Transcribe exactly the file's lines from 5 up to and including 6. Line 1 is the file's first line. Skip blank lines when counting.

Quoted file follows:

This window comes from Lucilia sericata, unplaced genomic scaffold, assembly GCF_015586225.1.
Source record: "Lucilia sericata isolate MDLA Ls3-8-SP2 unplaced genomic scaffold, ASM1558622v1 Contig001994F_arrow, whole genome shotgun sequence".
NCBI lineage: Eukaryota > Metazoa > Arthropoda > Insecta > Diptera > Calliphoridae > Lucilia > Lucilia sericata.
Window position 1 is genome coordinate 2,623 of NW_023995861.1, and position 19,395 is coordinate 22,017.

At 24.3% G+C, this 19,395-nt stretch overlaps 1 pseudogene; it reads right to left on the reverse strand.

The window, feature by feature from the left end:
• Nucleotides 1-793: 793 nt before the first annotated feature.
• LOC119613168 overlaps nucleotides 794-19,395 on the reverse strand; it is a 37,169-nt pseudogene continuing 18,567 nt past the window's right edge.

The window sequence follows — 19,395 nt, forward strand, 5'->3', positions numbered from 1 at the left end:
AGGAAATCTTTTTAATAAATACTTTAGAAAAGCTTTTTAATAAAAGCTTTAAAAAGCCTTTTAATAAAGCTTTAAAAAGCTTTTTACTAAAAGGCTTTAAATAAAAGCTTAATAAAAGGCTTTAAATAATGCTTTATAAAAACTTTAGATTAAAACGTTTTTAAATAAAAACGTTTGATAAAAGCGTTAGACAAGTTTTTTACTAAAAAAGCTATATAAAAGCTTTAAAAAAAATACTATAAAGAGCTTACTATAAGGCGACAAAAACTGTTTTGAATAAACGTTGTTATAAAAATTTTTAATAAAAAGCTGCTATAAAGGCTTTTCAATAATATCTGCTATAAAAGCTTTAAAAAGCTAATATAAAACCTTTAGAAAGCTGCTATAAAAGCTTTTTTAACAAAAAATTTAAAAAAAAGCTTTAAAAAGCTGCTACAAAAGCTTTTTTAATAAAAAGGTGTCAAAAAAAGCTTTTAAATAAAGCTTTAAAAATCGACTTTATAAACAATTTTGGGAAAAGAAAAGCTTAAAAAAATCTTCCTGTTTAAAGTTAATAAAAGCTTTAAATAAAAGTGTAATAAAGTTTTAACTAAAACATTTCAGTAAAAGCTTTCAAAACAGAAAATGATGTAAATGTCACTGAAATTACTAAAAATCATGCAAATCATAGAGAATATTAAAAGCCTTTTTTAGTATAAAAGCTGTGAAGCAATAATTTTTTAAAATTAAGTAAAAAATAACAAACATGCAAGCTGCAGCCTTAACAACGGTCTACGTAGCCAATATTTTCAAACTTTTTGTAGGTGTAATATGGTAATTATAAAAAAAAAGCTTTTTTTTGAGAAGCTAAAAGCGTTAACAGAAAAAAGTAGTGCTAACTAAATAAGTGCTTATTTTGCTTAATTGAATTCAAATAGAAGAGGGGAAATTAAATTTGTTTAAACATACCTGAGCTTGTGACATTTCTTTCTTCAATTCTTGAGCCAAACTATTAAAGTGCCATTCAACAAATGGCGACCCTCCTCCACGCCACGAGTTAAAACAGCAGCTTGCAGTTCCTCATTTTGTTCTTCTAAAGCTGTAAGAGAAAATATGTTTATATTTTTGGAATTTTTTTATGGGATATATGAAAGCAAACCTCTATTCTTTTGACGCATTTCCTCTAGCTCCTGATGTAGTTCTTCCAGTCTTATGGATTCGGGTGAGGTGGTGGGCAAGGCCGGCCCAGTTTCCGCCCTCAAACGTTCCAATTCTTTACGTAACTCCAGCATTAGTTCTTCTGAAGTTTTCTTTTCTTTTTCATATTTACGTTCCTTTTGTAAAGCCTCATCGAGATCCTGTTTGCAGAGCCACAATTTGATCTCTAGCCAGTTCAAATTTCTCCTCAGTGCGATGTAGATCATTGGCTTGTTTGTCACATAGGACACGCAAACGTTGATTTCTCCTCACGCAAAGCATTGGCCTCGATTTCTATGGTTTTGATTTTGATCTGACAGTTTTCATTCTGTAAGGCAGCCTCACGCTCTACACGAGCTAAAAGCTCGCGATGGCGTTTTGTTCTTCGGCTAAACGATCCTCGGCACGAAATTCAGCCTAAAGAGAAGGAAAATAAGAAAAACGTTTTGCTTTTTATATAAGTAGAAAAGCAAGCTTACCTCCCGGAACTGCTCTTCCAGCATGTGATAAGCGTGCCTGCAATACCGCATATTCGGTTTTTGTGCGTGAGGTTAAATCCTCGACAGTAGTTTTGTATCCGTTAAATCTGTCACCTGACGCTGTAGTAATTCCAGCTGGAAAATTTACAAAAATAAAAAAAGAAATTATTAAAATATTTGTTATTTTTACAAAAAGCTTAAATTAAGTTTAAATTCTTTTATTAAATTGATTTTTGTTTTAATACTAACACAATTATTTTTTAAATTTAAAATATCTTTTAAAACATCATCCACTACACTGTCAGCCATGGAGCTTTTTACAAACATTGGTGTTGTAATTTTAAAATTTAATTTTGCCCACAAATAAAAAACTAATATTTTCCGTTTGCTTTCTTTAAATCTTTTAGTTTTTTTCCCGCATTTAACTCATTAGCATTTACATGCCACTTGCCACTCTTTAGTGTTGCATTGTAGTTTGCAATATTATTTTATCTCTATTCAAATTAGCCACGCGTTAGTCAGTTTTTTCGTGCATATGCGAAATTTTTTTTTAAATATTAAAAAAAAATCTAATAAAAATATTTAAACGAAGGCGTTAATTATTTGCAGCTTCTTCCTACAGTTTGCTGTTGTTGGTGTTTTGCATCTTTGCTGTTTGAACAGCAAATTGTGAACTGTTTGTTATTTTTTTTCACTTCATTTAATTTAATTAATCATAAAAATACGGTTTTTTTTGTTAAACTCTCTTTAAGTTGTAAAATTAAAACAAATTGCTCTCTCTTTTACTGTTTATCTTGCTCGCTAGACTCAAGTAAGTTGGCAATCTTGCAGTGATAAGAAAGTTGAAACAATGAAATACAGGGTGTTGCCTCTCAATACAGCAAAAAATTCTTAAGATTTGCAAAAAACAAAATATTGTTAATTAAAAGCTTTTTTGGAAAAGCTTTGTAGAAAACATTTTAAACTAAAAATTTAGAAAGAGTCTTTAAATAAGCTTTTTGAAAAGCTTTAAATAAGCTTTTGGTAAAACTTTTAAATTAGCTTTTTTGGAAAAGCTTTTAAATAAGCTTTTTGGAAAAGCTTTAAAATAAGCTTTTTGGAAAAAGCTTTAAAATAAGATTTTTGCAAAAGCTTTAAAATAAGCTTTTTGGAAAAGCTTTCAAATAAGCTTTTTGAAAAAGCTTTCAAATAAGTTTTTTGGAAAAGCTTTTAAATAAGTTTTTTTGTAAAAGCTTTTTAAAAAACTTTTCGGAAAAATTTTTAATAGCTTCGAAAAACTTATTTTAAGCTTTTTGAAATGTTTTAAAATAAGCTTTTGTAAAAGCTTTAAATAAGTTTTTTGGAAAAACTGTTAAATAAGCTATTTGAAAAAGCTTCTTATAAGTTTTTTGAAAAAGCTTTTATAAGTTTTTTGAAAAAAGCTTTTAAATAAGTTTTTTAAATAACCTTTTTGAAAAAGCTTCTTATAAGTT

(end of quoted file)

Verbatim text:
At 24.3% G+C, this 19,395-nt stretch overlaps 1 pseudogene; it reads right to left on the reverse strand.

The window, feature by feature from the left end: